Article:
Implementation of strong anti-illicit trade measures together with comprehensive tobacco control measures has proven to be an effective strategy for reducing illicit cigarettes consumption worldwide. For example, in 2013, the UK’s strategy to tackle illicit tobacco trade was one of the most complex in Europe, with a budget of £94 million a year, 19 x-ray scanners at ports, and an equivalent of 2,000 full-time staff working on detection, investigation, and intelligence, including 28 overseas liaison officers in places that are important sources of illicit cigarettes. But it is precisely because these aggressive anti-illicit measures were paired with the highest tobacco taxes, the toughest smoking bans, and the most comprehensive cessation programs in Europe – the UK was at the top of the 2013 Tobacco Control Scale in Europe – that illicit cigarette consumption in the UK has been dropping. From 2002 to 2013 the number of illicit cigarettes consumed in the UK has declined by more than 75%.

Another county that implemented both strong anti-illicit and comprehensive tobacco control measures to effectively tackle the illicit cigarette trade is Brazil. By 2007, Brazil had a large illicit cigarette problem, with many Brazilian legal manufacturers producing substantial amounts of cigarettes for the illicit market. In December 2007, Brazil implemented a track-and-trace system. This system consists of secure markings applied directly on cigarette packs at the manufacturing site, which allows production and distribution control as well as immediate and unequivocal authentication of every pack throughout the entire distribution channel.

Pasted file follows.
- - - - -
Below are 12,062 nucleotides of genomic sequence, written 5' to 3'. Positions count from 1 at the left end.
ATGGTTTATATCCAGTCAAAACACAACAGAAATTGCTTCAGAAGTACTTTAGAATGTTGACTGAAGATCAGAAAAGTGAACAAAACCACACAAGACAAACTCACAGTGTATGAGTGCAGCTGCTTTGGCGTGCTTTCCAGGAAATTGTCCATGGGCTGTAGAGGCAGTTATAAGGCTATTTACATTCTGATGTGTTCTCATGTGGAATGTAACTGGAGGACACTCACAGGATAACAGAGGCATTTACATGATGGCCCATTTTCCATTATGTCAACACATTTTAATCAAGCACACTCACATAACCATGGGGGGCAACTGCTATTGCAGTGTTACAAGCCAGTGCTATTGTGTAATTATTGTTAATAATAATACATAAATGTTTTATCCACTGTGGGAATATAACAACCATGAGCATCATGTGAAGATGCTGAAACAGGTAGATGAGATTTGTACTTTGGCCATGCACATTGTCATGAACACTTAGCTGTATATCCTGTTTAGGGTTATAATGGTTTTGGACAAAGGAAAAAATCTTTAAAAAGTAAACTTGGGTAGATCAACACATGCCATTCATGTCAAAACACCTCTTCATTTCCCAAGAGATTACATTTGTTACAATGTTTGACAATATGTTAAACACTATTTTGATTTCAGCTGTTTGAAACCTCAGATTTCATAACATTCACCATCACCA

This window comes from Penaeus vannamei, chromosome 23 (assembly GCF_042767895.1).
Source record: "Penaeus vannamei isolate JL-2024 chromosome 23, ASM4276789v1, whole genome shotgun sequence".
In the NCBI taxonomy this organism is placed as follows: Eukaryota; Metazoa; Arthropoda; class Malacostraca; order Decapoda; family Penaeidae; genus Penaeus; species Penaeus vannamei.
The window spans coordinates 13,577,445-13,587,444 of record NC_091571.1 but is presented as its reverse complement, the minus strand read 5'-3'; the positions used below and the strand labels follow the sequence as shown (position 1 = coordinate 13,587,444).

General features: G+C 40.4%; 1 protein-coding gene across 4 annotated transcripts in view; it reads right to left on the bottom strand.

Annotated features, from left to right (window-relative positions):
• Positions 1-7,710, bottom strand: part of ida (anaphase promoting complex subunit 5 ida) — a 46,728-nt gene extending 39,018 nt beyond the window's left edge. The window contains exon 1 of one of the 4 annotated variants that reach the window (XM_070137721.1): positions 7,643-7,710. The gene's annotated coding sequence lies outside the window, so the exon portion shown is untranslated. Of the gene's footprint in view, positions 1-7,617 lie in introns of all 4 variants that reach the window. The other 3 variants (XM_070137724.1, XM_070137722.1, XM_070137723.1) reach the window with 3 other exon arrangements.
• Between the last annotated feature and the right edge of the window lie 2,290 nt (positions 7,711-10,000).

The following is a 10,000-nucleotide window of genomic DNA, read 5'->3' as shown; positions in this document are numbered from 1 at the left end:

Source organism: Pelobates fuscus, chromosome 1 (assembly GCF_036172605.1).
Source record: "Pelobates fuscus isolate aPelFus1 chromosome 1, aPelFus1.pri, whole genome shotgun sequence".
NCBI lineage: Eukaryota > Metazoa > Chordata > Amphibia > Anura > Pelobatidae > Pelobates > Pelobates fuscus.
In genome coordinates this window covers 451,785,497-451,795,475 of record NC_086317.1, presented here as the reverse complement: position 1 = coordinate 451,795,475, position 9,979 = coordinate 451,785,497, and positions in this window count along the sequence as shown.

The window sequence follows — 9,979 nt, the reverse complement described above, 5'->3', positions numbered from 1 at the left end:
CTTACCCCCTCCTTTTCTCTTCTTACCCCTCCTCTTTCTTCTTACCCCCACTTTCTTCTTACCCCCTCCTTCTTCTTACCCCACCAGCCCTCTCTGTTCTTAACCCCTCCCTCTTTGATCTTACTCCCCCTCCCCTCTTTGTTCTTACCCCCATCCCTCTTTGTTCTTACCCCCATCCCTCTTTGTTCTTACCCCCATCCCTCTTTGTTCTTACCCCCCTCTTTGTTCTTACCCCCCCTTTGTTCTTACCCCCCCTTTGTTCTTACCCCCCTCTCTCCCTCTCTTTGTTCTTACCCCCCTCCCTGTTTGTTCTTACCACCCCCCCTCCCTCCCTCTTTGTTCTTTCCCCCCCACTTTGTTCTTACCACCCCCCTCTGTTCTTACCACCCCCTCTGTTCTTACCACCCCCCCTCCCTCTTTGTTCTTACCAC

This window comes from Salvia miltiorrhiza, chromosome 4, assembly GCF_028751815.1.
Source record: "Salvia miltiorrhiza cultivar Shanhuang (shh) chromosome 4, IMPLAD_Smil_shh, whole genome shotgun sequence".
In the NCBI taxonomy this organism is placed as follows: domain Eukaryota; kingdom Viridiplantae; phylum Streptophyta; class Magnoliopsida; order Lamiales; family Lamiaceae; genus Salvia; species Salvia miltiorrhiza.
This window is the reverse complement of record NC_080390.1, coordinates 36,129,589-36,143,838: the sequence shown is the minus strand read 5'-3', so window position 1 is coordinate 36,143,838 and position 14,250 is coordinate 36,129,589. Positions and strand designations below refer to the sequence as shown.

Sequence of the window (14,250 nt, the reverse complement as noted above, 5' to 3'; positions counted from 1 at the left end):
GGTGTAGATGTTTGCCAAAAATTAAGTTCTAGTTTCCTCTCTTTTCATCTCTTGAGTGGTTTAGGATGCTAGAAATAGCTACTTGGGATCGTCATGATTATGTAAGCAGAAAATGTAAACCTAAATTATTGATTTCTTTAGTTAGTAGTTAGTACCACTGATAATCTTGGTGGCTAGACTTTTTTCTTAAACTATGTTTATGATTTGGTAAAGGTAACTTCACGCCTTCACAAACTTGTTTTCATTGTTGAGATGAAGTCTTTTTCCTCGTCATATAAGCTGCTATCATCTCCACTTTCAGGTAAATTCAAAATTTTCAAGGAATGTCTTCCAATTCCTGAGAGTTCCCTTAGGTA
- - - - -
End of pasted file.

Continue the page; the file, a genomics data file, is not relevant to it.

What is crucial is that, unlike the systems advocated for by the tobacco companies, the Brazilian system has no legal or commercial link to any of the manufacturers and is entirely independent from the tobacco industry. This anti-illicit measure has been implemented together with large tobacco tax increases, updates in graphic health warnings, and tighter smoke-free laws, to reduce the overall demand for cigarettes. In consequence, even the tobacco industry, which normally tends to exaggerate the illicit trade problem, has admitted that the illicit market share has been declining in Brazil thanks to the measures implemented by the government.

Illicit trade in tobacco products is a global problem with many serious health, economic, and social impacts. There are measures, such as those included in the Protocol to Eliminate Illicit Trade in Tobacco Products, which most certainly will help to alleviate this problem. But most importantly, it is clear that the measures that aim at reducing demand for cigarettes more generally are crucial in reducing the illicit trade problem. When combined, the anti-illicit measures and tobacco control policies and regulations create a most powerful force for stopping illicit trade in tobacco products.


This post was drafted by Michal Stoklosa with contributions from Jeffrey Drope, Alex Liber and Elizabeth Mendes. Data sources: HM Revenue & Customs and European Commission, Taxation and Customs Union

ACS Staff

Economic and Health Policy Research, American Cancer Society

The Economic and Health Policy Research program seeks to address cancer worldwide by conducting research on the economic and policy aspects of risk factors to cancer, including in the areas of tobacco, nutrition, physical activity and harmful alcohol use. We also examine issues around the economics of health equity, including access to care.